A few days ago I was half-listening to the reporters on a network news program talk about when the Rockefeller Center Christmas tree would be taken down. One said, “It will be this weekend because Sunday is the Feast of….(long pause)…. ‘taking down the Christmas tree.’” I’m sure she was trying to remember the word “Epiphany.”
Tomorrow is the Feast of the Epiphany, the church festival sometimes called the Gentiles’ Christmas. To the world it doesn’t mean anything. The commercialism and excitement of parties and presents are over, and therefore, so is Christmas in the minds of many. But Epiphany reminds us that the blessings of Christmas are ongoing, really for all time. Epiphany, with its traditional reading of the Magi coming to worship Jesus, impresses upon us that Jesus did not come just for the shepherds or the Jews in general, but is the Savior of all people.
As you go about your day, think about what that means for you. Because Jesus is the Savior of all, you don’t have to wonder whether His grace is for you. Even though you may be unnoticed by people around you, the Lord not only knows every hair on your head and every thought that crosses your mind, He loves you and cherishes you as a member of His kingdom of grace.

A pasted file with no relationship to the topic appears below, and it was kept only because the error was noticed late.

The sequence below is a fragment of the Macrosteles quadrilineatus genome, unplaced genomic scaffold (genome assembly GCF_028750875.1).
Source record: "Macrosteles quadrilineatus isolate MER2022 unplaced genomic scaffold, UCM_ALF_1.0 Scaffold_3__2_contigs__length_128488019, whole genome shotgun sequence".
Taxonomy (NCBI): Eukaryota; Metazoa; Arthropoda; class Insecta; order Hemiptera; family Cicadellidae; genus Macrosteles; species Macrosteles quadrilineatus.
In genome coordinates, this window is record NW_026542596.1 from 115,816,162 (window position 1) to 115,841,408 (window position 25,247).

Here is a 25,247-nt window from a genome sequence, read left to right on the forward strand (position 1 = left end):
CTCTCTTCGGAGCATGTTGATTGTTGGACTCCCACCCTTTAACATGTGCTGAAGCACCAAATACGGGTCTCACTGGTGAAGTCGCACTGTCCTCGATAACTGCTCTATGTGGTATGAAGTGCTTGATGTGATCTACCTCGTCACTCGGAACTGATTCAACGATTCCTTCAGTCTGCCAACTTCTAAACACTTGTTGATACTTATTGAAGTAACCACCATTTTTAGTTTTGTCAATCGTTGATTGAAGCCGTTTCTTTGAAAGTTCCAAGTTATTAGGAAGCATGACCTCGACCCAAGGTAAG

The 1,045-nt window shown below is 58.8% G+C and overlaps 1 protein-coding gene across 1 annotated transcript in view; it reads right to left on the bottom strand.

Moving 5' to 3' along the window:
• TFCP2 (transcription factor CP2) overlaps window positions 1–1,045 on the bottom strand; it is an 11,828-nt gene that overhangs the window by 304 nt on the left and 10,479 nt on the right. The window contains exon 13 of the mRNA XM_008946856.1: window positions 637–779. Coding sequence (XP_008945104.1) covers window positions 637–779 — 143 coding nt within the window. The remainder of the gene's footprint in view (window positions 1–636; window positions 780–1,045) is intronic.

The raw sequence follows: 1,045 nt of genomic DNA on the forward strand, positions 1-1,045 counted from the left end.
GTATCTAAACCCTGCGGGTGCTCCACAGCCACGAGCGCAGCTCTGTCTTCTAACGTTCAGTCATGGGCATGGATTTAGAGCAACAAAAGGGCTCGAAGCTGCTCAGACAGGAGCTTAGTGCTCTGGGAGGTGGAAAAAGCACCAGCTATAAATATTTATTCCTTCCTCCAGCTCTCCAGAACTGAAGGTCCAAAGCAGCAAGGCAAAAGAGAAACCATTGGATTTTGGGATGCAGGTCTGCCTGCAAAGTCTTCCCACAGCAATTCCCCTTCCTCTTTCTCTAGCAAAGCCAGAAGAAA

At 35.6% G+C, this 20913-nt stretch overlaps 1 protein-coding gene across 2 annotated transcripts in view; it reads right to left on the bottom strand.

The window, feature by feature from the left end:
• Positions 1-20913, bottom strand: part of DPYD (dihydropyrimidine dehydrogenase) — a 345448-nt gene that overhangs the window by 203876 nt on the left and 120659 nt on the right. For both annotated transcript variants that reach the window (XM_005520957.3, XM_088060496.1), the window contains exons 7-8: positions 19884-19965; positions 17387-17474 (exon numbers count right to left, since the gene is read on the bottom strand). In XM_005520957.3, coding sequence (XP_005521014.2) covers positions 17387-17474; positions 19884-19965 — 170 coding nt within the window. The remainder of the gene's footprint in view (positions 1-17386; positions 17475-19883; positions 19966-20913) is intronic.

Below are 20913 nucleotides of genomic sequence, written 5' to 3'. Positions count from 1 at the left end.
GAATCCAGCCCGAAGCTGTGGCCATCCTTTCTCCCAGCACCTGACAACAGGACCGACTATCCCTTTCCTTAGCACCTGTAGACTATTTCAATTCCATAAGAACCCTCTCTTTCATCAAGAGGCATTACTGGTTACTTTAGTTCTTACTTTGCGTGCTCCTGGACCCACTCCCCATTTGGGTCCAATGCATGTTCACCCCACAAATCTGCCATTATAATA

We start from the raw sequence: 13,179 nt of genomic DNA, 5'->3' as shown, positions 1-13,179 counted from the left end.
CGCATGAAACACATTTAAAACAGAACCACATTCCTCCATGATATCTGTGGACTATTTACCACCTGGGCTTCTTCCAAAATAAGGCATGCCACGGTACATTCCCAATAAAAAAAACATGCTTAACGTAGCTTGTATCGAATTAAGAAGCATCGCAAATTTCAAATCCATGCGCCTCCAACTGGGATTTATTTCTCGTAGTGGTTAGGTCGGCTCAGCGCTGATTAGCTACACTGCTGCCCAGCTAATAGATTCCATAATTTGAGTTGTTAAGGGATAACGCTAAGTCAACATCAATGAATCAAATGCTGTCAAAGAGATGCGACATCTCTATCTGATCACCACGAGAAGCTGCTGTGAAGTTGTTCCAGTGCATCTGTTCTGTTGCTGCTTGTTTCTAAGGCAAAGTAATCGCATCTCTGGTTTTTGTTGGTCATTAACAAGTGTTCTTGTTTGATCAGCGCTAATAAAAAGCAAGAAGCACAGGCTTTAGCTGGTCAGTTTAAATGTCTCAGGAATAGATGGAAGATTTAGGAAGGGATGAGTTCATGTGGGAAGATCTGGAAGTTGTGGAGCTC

Because Jesus is the Savior of all, you don’t have to fall into despair and beat yourself up over failures to keep God’s commands. The words of Scripture apply to you: “The sacrifices of God are a broken spirit; a broken and contrite heart, O God, you will not despise” (Ps. 51:17). John writes: “If we claim to be without sin, we deceive ourselves and the truth is not in us. If we confess our sins, he is faithful and just and will forgive us our sins and purify us from all unrighteousness” (1 Jn. 1:8-9).
Because Jesus is the Savior of all, you can be sure that an eternal future with the Lord is not just for others, but is your future too. Because Jesus is the Savior of all, you can say with David, “Surely goodness and mercy shall follow me all the days of my life; and I will dwell in the house of the LORD forever” (Ps. 23:6).
In tomorrow’s sermon text (Eph. 3:1-12) the apostle Paul reveals the “mystery” of God’s grace toward the world, that in Jesus God unites both Jews and Gentiles, people from every race and corner of the world, as one Holy Christian Church. In a world of people divided and separated from God and from one another, could there be a greater treasure?
Yours in Christ,
The Lord’s Supper will be celebrated at both the 8:00 and 10:45 a.m. service.
Adult Bible class thought-starter: What is your favorite Psalm? Why?